TalkAUTO 2019 Covers Top Trends
8th annual conference attracts hundreds of dealers and industry leaders.
The 2019 TalkAUTO conference took place on Nov. 6th in Vaughan, Ontario. The program, hosted by J.D. Power and Canadian Black Book, focused on data, artificial intelligence, connectivity and other trends that are reshaping the automotive landscape here in Canada, and around the globe.
After a brief welcome and introduction by Canadian Black Book President, Brad Rome, Jeff Schuster, President of Americas Operations and Global Vehicle Forecasts for LMC Automotive offered an overview of the Canadian automotive market.
Schuster said that global economic growth is cooling, with some countries doing better and others doing worse. He warned that Canada is likely to see another year of declining automotive sales.
He also predicted that we’re likely to see a recession, but not until 2021.
EVs & autonomous vehicles
Kristin Kolodge, Executive Director of Driver Interaction and HMI for J.D. Power talked about some of the challenges facing the industry with respect to electric vehicles and self-driving cars.
She explained that carmakers and dealers need to focus on how electric vehicles will benefit consumers personally. Kolodge added that it’s important to stress the benefits of EVs, rather than trying to minimize what EVs are not so good at. “We need to help consumers see what’s in it for them,” she stressed.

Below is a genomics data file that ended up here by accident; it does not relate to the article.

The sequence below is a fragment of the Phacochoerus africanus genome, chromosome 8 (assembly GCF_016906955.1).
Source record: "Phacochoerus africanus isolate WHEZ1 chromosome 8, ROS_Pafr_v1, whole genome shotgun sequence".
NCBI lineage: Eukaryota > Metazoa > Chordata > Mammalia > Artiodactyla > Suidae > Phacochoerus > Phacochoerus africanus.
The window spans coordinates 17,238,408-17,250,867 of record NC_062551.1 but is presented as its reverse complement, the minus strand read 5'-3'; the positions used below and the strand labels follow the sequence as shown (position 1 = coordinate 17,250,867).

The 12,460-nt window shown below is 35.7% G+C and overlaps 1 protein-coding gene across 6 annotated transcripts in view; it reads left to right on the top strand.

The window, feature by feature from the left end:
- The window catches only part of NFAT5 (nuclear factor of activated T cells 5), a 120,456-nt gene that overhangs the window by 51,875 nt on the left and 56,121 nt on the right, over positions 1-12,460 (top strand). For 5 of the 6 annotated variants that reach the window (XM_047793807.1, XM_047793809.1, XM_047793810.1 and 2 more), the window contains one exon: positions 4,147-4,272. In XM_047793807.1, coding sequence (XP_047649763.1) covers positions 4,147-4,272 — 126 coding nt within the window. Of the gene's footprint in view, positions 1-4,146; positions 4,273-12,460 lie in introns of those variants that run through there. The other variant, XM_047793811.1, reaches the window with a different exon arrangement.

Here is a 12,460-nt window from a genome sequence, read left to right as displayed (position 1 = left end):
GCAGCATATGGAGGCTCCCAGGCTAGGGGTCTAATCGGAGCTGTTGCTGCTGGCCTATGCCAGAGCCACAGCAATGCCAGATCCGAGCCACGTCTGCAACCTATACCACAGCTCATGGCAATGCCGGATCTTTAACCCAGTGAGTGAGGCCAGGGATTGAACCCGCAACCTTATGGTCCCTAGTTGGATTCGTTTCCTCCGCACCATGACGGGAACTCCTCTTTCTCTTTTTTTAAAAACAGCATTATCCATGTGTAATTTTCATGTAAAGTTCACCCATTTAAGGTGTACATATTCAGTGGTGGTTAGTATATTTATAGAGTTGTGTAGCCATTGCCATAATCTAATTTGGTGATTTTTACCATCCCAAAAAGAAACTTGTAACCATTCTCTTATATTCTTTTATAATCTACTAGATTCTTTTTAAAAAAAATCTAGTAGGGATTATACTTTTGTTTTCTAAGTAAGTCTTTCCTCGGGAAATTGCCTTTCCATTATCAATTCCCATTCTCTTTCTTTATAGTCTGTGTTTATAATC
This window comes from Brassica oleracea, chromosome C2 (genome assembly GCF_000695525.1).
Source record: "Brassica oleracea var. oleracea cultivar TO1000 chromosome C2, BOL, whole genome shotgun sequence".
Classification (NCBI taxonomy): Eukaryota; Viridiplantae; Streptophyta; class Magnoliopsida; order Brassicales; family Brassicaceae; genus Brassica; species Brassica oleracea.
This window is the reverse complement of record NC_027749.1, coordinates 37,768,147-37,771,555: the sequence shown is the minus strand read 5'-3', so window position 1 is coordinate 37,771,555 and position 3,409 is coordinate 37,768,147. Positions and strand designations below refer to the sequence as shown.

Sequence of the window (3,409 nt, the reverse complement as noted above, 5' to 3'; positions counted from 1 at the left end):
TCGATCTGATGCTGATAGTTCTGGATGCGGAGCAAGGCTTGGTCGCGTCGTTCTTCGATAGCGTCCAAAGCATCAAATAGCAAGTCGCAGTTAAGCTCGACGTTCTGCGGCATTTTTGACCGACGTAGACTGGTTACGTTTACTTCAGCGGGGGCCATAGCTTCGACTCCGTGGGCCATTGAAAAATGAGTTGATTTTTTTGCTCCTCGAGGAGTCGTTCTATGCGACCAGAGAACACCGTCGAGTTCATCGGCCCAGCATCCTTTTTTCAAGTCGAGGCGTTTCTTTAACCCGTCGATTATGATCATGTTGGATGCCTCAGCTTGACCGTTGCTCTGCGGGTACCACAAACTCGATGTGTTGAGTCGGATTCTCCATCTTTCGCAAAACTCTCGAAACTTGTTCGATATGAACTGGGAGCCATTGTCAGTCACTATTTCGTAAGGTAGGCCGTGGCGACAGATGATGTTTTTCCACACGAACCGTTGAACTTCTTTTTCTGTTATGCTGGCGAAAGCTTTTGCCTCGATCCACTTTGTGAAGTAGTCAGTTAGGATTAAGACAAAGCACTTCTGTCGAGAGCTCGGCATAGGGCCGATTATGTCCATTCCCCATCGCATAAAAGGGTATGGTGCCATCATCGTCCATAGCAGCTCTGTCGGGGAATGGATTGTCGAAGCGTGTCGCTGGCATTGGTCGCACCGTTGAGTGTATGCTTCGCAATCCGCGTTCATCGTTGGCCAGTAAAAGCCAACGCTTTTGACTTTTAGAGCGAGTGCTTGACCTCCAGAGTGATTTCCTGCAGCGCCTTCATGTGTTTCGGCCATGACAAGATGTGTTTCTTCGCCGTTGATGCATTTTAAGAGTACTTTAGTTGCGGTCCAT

As far as self-driving vehicles are concerned, Kolodge explained that consumers are more comfortable with goods being transported in self-driving vehicles compared to riding in one themselves. Surprisingly, nearly half of Canadian consumers said they would likely purchase or lease a self driving car.
Brian Murphy, Vice President – Research and Analytics for Canadian Black Book offered an overview of the new and used vehicles market. New vehicles sales are down, he admitted, but we need to keep things in perspective. We won’t exceed 2017 saes figures, but we are still ahead of 2010 to 2015, he added.
Used vehicle sales are doing well. We’re up 12% this year, and up 66% over the last four years.
Tim Reuss, President and CEO of CADA explained that auto retailing in 2030 will look nothing like it does today. Car dealers will still be around, he said, but they will need to evolve.
Connected vehicles, which are already here, will impact revenue streams, he explained, warning that existing revenue streams are changing. For example, over-the-air software updates, direct from the manufacturer, will reduce service revenue for dealers.
On the other hand, new revenue streams are being created. For example, in the future, vehicle sensor data could be sold to third parties like weather forecasters.
As far as monetizing this data goes, Reuss asked dealers a number of thought provoking questions: Who owns your DMS data? Are you able to access that data or do you have to pay your DMS provider? Is your OEM proposing data sharing? Data that they can then repackage and sell?
Before these new opportunities come to fruition, dealers need to make sure they’ll be ready to take advantage of them—and that’s something they need to look at now. At the very least, dealers need to have in place agreements that spell out who owns what and how the profits will be shared when data becomes monetized.
Look for a full report in a future issue of Canadian AutoJournal.